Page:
Caparison is a small guitar maker out of Japan. Most of their guitars are Ibanez style guitars. The creator of the company use to work for Jackson. This is one of their few models that is setup for thicker heavier playing. It is part of their short lived HGS line. HGS stands for heavy gauge strings. I already play with really heavy strings so this guitar is perfect for me out of the box. I cant play to my maximum unless I have a low E string larger than .50, it doesnt matter what the tuning is I just cant play right without anything less. This guitar is setup for thick tone out of the box and this model has some mods. The guitar has a mahogany body with a maple top and a set machogany neck. The neck scale is 24.75. The guitar has 24 jumbo frets on an ebony fretboard free of inlays. This example had a set of EMG 85 pickups swapped in. The controls are simple with a master tone and master volume with a 3 way blade switch. From the factory the guitar comes strung with 12-54 strings. Personally I like the high strings a little lighter but the low strings have perfect tension for me and my style of playing.
Caparisons are known for their great playability. This guitar is no exception. The bridge is moved back a few mm for better intonation at lower tunings. Caparison uses Gotoh hardware all around so everything feels solid. The neck shape is beefy but thin, kind of like the thinner Gibson necks. The heel is nice even though its a set neck it kinda looks like a neck through there are no square edges on the joint, everything is smooth. With no inlays on the fretboard it may be a problem but the side dots on this guitar are super bright so they are impossible to miss. Jumbo frets and ebony feel like you are playing on air, its just you and the strings with this guitar.
A guitar like this with tons of natural tone when you add some super pickups to it the tone is crushing. A setup like this is similar to what the guy from Soilwork used at one point. Angelus with EMG 85's. This setup is like thick on thick. The guitar comes from the factory in Drop B tuning. I am not a huge fan of drop tunings so I just cranked it back up to C. This guitar has some super thick grind. Its like a Les Paul but with super a super action. The 85 in the neck is super smooth for leads. It can get kind of muddy for this setup. This guitars natural tone is not really meant for lead playing. The bridge pickup is where the action is on this guitar. With the 85 in the bridge the tone is super thick and heavy. The 81 has a thinner high end grind sound to it. If you are seeking ultimate clarity the 81 might be better but for me the balls of the 85 is what I like.
These guitars are pretty hard to find because everyone wants them. Everyone wants them for a good reason. They are perfect for modern metal music. They have the same feel as any guitar but hold their composure through much lower tunings. You do not have to switch to a long scale guitar or 7 string with these because they can handle it. If you can afford one and find one these guitars shouldnt be passed up.
This is a Caparison Angelus in Pro finished Trans-Matte Black. Manufactured in 2008, this guitar is the perfect example of why Caparison Guitars have developed a loyal fan base. The Mahogany neck is set into a Mahogany body and capped with a nice, thick Flamed Maple cap. The Ebony fingerboard is perfectly inlaid with Caparison's signature clock inlays that change times for every position. 24 frets and a Graph-tech nut round off the fingerboard, with immaculate fretwork. Tuners are Height-Adjustable-Pole Gotoh Model SG301-01's Moving down the guitar, it is well equipped with two Caparison humbuckers, PH-F in the neck position and PH-R in the bridge. A three way switch and two volume knobs round out the Caparison Passive electronics. The bridge is a thing of beauty. The Schaller 1458 Fixed Bridge offers the fine tuning necessary for subterranean lows and is set back 3 mm to provide added string tension at drop tunings. Example, mine is set up currently in Drop A#, with no buzz, running 10 gauge strings. This is imperative for keeping tension on the 24 3/4" scale length.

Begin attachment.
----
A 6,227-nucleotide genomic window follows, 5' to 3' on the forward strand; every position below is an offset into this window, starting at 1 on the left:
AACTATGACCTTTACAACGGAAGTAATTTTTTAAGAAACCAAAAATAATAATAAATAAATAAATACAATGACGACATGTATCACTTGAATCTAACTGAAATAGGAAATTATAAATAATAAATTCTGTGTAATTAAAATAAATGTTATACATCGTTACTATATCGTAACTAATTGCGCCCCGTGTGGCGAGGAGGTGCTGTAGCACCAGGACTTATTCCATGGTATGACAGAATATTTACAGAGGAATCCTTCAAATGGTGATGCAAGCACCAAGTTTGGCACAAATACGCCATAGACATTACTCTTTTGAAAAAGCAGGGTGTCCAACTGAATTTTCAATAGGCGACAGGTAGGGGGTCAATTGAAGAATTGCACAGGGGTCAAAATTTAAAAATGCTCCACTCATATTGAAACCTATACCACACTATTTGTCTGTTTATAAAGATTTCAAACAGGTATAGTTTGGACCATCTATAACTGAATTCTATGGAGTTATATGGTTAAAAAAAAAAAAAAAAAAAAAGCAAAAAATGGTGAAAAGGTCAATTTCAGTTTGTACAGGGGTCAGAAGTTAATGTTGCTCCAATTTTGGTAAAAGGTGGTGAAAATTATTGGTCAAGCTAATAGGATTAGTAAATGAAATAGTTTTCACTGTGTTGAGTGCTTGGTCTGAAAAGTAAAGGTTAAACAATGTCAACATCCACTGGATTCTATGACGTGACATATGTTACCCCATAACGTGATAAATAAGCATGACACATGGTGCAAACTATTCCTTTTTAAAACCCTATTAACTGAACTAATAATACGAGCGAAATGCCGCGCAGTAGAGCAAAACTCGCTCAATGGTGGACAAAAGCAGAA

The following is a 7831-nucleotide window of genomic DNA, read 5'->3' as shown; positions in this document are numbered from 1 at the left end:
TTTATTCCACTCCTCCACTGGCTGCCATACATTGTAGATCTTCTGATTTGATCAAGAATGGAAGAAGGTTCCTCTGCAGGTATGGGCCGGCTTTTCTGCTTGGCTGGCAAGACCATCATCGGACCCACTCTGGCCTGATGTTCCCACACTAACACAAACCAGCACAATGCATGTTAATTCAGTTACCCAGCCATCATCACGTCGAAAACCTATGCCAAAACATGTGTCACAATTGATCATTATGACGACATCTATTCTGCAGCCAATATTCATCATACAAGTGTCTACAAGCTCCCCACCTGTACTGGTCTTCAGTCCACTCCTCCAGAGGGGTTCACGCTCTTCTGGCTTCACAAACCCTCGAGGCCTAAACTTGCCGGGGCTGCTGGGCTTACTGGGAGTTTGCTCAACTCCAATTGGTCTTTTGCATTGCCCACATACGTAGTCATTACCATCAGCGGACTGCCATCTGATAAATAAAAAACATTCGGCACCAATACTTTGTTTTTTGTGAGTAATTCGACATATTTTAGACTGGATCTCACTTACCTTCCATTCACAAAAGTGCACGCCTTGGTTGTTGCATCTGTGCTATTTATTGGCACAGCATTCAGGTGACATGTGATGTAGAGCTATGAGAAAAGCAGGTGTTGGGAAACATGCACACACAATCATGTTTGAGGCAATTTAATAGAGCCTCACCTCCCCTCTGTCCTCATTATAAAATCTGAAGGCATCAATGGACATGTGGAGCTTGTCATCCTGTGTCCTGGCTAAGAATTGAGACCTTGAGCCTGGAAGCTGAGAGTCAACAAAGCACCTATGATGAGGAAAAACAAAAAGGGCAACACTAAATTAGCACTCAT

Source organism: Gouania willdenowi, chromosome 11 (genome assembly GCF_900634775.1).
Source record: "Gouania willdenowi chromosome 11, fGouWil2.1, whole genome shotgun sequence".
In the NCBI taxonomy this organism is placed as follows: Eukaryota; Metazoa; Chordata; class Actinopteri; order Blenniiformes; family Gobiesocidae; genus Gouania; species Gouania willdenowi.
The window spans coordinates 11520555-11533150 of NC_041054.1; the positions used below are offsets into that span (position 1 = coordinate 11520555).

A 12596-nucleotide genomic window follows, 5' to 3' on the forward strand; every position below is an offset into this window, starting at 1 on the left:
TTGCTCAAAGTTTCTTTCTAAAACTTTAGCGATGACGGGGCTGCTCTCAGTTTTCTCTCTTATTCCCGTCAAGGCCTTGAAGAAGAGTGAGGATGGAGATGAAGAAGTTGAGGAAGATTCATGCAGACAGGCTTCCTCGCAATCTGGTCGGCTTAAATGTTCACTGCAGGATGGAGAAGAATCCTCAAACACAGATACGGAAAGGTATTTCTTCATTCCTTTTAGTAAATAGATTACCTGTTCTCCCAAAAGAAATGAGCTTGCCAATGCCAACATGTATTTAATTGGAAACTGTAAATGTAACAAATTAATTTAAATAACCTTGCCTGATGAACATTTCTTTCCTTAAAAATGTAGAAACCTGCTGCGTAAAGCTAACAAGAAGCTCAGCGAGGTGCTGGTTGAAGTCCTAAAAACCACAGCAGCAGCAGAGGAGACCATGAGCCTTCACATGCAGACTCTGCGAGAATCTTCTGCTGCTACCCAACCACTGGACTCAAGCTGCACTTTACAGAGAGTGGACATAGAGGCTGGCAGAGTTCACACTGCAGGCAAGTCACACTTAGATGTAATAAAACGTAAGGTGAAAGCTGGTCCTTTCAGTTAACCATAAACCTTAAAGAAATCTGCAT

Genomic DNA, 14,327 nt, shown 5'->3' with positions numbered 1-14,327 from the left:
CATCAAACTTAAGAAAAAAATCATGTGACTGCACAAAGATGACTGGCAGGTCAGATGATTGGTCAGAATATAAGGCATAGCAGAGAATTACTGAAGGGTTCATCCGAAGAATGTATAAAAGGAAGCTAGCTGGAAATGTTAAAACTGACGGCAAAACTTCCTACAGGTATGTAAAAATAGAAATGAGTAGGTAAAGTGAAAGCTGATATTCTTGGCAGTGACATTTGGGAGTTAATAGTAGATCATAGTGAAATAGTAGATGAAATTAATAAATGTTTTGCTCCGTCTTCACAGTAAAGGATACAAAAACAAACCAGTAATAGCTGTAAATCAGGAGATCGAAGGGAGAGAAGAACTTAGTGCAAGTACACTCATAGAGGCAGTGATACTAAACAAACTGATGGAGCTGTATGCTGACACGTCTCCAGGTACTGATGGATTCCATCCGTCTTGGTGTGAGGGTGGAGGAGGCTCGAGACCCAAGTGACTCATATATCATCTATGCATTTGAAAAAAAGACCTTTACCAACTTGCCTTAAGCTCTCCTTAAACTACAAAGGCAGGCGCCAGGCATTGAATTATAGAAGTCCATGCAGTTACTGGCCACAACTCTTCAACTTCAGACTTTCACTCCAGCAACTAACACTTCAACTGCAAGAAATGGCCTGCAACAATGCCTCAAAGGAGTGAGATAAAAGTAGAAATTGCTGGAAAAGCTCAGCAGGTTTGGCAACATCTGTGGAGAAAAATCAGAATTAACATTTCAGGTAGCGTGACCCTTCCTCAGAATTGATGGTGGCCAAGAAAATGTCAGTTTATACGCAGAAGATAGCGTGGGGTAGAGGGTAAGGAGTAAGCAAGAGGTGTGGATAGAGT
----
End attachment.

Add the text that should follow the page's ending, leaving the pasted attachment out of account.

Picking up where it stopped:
This guitar balances perfectly at any height I have tried it. The deep cutaways allow for effortless access to upper frets. Caparison necks are extremely fast, and the pro finish does not gum up on the back of the neck during heavy play. This finish is supposed to enhance the Low-mid proprieties of the guitar, and certainly seems to do just that!
Caparison Pickups are re-knowned for being slightly muddy, with a lot of low-end and not enough top-end clarity. This is a matter of opinion. I have tested this guitar through the following Amplifiers; Soldano SLO, Mesa-Boogie Dual Rectifier, Peavey Ultra 120, Peavey XXX, and a Rocktron Vendetta. The guitar's tone holds true despite the amplifier. High gain is where this guitar shines. I play very heavy music ranging typically from melodic hardrock to progressive metal and this guitar stands up to everything I throw at it. I even had it set up in Standard E and filled in with a local pop-punk band and it held up extremely well.
Caparison's craftsmanship is utterly flawless. This guitar is in a category of beauty all of it's own. I have played nearly every guitar you could name, and still probably own over 100, and the Angelus has become my main axe. Words can not express how well this guitar shines in any genre of music. This axe is definitely worth a look if you are a rocker that wants a PRS Private Stock. I love it and give it two thumbs up! Great value for the price, heck of a lot of guitar, and half the price of a PRS Private stock! I recommend pickup replacement, but that is a matter of opinion.